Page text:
You can’t be serious!No-one gets that reference any more, Grandad. But what we do get is that this little button mushroom of ballistics quantifies our tennis playing, in a way that we’ve become accustomed to with fitness sensors for running and cycling. It was announced at CES in January 2014, but is only now appearing in the Western world. In a move that will drive a wedge of warmth into the cynicalest geek heart, the TN1W sensor does not require the purchase of a proprietary Sony racquet but can be attached to a variety of catgut-bats, albeit from “select manufacturers such as Wilson, Prince and Yonex”.
Won’t it unbalance the racquet somewhat?We’ve seen you play, Buster, and the rotational effect of this 31mm, 8g sensor is not your most immediate concern. What might be more pressing is whether or not it can establish that your wildly flailing arms are in fact an attempt to play tennis. And, anyway, aforementioned Smart Tennis Sensor racquets will be weighted accordingly.
What does it actually do then, this thing?They say that the CIA can distantly eavesdrop on your conversations using a high-frame-rate video of harmless objects in the room. The tiny, invisible-to-the-human-eye vibrations that your soundwaves create are captured, turned into a waveform and then into an audio clip. And that’s the last time you’ll ever slag off Doreen from Accounts and get away with it, you love-rat.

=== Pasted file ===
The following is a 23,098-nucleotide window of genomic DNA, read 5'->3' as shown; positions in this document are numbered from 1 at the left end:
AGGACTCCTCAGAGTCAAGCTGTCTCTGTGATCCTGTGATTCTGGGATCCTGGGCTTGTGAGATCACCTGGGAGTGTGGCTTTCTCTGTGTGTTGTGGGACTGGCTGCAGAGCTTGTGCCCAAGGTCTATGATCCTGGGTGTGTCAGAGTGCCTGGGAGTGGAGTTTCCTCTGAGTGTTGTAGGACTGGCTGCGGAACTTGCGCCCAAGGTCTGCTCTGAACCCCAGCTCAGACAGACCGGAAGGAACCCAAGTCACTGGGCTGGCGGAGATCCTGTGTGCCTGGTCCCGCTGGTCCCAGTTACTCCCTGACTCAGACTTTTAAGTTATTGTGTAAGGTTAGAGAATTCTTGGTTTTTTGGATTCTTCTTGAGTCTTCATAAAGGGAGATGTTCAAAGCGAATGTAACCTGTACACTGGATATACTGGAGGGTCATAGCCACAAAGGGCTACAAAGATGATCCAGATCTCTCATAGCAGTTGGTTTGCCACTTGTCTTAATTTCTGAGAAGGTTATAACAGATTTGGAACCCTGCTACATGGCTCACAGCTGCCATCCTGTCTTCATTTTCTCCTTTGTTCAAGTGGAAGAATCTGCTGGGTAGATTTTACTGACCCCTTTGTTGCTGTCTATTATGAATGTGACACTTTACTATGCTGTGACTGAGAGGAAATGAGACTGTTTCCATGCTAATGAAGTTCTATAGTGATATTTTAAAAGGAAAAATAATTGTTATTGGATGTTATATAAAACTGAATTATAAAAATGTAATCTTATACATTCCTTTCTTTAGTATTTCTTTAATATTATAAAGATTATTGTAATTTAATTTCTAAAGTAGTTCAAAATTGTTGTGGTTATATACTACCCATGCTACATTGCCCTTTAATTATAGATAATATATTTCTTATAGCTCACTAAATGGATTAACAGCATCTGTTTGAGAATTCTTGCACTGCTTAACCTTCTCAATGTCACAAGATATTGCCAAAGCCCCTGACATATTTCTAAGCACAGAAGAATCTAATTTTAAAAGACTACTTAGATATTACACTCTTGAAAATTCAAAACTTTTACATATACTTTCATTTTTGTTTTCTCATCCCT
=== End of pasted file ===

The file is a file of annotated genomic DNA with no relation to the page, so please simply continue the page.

Um, we seem to have strayed away from the tennis wotsit.The thing is, knowing the secret services of the world able to discern so much from invisible vibrations, we shouldn’t be at all surprised that the TN1W can determine a huge amount of data from the striking of a big fuzzy ball. And yet we are. It uses vibration sensors and accelerometers to report ball impact location on the strings, swing speed, ball speed and ball spin.
It can log every shot type from topspin forehand to volley backhand to smash. And it can store all this data for later transfer or, via Bluetooth, deliver instant stats to an iOS and Android app. You can even sync the stats with a video of you playing ball.
Sounds like Judy Murray might now be able to shout more focussed coaching than just “Come on, Andy!” Well, quite. Sony says that the Smart Tennis Sensor has been approved for competition use by the International Tennis Federation – but suggests that only the on-device recording mode will be allowed during matches. Shame, really, it’d be good if all of us spectators could see live stats from Andy Murray’s Wimbledon-winning drives. Any which way, it’s now available in the States for the sum of US$200 (S$250).